How to help an indecisive buyer
Dial down the FOMO
One of the most frustrating things in sales is losing a deal to the status quo, aka the dreaded closed lost reason of “no decision”.
The early warning sign is usually a loss in deal momentum, which salespeople and sales managers can easily identify through monitoring deal age, time in stage and activity (eg meetings held, emails replied to).
The common strategies used to overcome a loss of momentum are usually some combination of the following:
Pushing on the critical event—“you said you need to launch by date X, so we need to sign a contract by next week in order to have enough time to implement.”
Manufacturing urgency—“this proposal expires at the end of the month. I can’t guarantee the same terms next month.”
Adding support for more use cases—“let’s add these additional features so we can support more of the org without having to go through procurement again”
Padding the ROI calculation—“we re-ran the numbers with the additional use cases and the ROI has increased from 7:1 to 10:1”
Creating FOMO—“everyone else is doing this now, so if you delay you will be behind the curve.”
The problem with all of these is that they don’t address the core reason why buyers stick with the status quo—their fear of messing up because they made a change.
Pushing a buyer to act now when they are afraid of messing up doesn’t work because their fear of messing up outweighs their fear of missing out. And loading up the order with support for more use cases only invites further stakeholders and further scrutiny, which compounds the fear of messing up.
Instead, the best approach is to get to the root of the problem because and indecisive buyer almost always has a concern that has not been adequately addressed.
Two of my favorite questions to uncover concerns like this are:
“Is there anything you’ve heard so far that is preventing you from moving forward?”
“Is there anything we haven’t discussed that is holding you back from making a decision?”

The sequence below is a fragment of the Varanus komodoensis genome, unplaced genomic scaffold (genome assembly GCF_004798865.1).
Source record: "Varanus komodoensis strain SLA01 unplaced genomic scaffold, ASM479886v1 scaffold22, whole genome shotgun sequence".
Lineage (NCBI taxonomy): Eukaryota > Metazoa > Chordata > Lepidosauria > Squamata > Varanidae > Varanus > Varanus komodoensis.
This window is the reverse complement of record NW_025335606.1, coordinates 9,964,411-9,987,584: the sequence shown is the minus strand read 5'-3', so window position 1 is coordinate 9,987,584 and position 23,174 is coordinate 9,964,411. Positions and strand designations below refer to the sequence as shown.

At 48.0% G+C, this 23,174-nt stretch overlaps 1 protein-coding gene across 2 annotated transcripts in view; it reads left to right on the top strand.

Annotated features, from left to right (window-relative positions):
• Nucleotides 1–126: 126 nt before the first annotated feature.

Once you understand the concern you can focus on addressing it directly in a helpful, non-salesy manner. The most common approaches are:
Product—product-related concerns are usually grounded in the buyer having an edge use-case that they see as super important. Explaining in clear language how your product addresses their concern and doing so in a helpful, non-salesy manner demonstrates transparency, which in turn builds trust.
Service—service-related concerns are usually grounded in the buyer having had a bad experience with a previous vendor relationship. Reviewing the project plan for migrating off their status quo solution onto yours is a good way to resolve this as it demonstrates your commitment to being a partner instead of just a vendor, and further builds trust.
Scope—reducing the scope of your solution (and the resulting deal size) reduces the risk and scrutiny and gives your buyer a way to build proof points to pave the way for future growth. Taking a proactive approach here demonstrates your commitment to helping your buyer be successful internally in front of their peers and boss and further builds trust.
What other approaches have you seen work with indecisive buyers?
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